Nature or Nurture?: Explanations for Observed Gender Differences and their Effect on Gender Ideology and Political Opinions
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Catherine J. Taylor
Home page: http://www.indiana.edu/~gender/people/taylor.shtml
Sample size: 410
Field period: 12/28/2006 - 01/06/2007
I test if exposure to competing ideas about the reasons underlying observed gender differences will influence people’s degree of gender stereotyping and prejudice, as well as change opinions on political issues that are linked with gender attitudes and beliefs. Specifically I compare the beliefs that: 1) observed gender differences are due to characteristics that are fixed and innate (that is, an essentialist
explanation) or, 2) observed gender differences are at least partially due to socio-cultural influences, and thus malleable. I expect that participants who are primed with exposure to the idea that gender traits are fixed and innate will hold more stereotypical as well as more prejudiced gender beliefs than participants who are primed with the idea that gender traits are malleable. I also expect that participants who are primed with exposure to the idea that gender traits are fixed and innate will express more conservative views regarding on gender based social policies.
I predict that participants who are asked to evaluate essentialist explanations for observed differences between men and women (Condition 1) will 1) be more likely to endorse gender stereotypes as well as endorse explicitly sexist attitudes and 2) will display more conservative views on government policies about contraception, same-sex marriage, government support for traditional families, and welfare policy.Experimental Manipulations:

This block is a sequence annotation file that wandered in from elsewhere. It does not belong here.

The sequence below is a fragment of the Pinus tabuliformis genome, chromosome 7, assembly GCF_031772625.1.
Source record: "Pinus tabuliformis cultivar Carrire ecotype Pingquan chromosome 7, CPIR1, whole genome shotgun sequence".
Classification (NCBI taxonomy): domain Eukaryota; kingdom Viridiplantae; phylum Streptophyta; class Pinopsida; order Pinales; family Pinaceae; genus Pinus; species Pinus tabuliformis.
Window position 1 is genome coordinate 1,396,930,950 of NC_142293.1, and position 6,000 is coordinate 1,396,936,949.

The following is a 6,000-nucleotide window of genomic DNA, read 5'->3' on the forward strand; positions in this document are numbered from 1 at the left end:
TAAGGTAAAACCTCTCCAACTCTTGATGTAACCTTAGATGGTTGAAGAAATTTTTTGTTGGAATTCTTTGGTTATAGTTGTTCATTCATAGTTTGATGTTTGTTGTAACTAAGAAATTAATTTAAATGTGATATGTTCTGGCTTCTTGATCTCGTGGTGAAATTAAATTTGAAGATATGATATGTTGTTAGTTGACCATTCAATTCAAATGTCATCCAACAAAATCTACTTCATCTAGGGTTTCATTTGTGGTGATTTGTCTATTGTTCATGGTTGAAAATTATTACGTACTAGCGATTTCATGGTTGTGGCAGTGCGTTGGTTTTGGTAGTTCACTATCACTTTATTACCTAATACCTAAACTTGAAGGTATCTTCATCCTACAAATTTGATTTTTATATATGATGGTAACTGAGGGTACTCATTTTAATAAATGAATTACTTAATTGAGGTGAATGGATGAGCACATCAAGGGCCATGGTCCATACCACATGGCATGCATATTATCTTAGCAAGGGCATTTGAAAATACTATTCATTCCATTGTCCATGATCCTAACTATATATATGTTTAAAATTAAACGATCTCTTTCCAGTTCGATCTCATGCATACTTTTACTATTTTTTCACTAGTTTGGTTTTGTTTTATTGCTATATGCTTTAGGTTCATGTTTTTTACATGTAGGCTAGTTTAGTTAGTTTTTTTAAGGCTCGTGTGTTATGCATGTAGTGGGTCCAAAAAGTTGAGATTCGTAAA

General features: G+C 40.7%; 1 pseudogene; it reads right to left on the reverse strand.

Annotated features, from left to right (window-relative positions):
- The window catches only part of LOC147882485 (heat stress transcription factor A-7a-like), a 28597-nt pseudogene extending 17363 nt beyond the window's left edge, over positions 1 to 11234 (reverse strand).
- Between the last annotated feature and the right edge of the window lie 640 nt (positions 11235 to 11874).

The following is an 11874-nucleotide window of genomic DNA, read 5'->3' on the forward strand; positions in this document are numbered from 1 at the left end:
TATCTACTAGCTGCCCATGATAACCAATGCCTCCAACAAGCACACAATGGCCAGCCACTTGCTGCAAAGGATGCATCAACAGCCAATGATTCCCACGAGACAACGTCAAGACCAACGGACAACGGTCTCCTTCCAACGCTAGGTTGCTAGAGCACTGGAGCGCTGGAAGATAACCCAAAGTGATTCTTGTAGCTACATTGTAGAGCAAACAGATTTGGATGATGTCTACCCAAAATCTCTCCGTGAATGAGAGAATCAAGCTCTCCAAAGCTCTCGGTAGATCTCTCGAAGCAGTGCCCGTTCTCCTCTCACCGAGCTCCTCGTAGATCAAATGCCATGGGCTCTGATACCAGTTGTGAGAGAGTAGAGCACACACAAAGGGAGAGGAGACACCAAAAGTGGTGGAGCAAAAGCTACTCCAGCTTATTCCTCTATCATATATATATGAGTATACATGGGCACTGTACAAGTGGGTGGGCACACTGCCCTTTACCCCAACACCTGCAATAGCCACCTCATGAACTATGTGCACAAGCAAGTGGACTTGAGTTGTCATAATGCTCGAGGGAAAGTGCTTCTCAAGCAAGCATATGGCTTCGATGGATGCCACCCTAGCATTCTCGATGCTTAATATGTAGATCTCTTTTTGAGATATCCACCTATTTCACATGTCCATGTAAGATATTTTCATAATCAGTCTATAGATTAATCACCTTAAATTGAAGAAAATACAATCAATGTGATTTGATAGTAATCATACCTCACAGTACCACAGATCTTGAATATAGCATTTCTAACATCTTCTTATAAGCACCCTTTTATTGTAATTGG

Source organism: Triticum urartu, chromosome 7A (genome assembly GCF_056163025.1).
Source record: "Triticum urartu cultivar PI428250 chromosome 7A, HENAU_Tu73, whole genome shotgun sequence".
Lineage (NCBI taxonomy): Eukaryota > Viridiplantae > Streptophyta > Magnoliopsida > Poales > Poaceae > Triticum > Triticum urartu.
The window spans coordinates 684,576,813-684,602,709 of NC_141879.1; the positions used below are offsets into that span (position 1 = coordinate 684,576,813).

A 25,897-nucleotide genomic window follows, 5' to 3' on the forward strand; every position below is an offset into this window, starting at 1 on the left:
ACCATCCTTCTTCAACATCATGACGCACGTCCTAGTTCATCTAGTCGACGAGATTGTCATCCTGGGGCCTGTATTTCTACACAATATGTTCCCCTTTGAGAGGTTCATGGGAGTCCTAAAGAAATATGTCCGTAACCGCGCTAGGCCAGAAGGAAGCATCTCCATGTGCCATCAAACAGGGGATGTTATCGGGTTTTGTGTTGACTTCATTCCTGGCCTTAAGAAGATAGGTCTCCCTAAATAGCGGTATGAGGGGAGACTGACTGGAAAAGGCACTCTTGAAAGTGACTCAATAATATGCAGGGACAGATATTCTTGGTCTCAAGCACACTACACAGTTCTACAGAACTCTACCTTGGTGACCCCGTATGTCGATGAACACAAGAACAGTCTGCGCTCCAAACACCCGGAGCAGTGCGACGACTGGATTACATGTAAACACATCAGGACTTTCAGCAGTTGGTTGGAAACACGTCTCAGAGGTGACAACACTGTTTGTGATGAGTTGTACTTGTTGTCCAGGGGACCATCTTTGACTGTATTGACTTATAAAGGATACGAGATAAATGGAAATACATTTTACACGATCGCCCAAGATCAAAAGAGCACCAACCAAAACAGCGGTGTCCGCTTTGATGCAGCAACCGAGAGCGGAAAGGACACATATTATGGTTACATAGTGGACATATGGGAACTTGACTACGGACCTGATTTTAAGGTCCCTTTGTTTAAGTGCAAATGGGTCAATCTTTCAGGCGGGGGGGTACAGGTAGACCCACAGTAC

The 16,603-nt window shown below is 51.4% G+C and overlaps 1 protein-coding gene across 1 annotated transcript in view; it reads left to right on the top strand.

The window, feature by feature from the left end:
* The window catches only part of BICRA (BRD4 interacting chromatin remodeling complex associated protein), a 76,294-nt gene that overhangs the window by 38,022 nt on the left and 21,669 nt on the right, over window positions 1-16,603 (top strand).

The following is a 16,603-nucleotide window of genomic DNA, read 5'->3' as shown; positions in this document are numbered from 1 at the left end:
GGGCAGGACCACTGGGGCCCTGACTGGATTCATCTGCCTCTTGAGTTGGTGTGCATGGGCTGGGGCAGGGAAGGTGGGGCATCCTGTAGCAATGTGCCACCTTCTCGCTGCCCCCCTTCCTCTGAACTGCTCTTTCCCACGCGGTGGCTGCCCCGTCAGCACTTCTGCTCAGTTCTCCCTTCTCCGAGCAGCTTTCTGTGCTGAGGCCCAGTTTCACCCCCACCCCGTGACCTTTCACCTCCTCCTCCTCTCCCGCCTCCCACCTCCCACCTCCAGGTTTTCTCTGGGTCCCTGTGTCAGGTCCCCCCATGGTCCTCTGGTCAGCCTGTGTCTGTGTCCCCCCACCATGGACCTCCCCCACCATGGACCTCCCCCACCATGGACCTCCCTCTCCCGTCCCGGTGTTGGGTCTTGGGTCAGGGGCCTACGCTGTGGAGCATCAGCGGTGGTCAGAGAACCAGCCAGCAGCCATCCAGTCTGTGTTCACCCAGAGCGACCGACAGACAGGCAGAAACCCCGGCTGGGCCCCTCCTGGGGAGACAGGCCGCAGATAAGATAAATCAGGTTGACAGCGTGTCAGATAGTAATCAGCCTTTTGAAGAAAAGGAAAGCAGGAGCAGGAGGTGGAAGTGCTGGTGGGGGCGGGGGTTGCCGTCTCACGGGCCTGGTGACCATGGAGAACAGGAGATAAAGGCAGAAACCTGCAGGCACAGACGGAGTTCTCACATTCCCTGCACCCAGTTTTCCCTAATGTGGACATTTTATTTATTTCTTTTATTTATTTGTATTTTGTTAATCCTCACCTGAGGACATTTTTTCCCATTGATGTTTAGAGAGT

Participants will answer four questions about how much they endorse one of two possible explanations for observed differences between men and women.
Participants will be randomly assigned to two conditions. In the first condition participants will be asked their opinion on statements that give essentialist explanations for differences between men and women (questions 1-4, adapted from Keller 2005). In the second condition participants will be asked their opinions on statements that give socio-cultural explanations for differences between men and women (questions 5-8).
The dependent measure will comprise two series of questions: 1) a measurement of endorsement of both overtly sexist attitudes (questions 13-15, question 15 adapted from Keller 2005) as well as gender stereotypes (questions 9-12, adapted from Diekman and Eagly 2000) and 2) a measurement of opinions on political issues linked to gender attitudes and beliefs (questions 16-23, some questions adapted from Willer 2005).Summary of Findings:
Hypotheses were not confirmed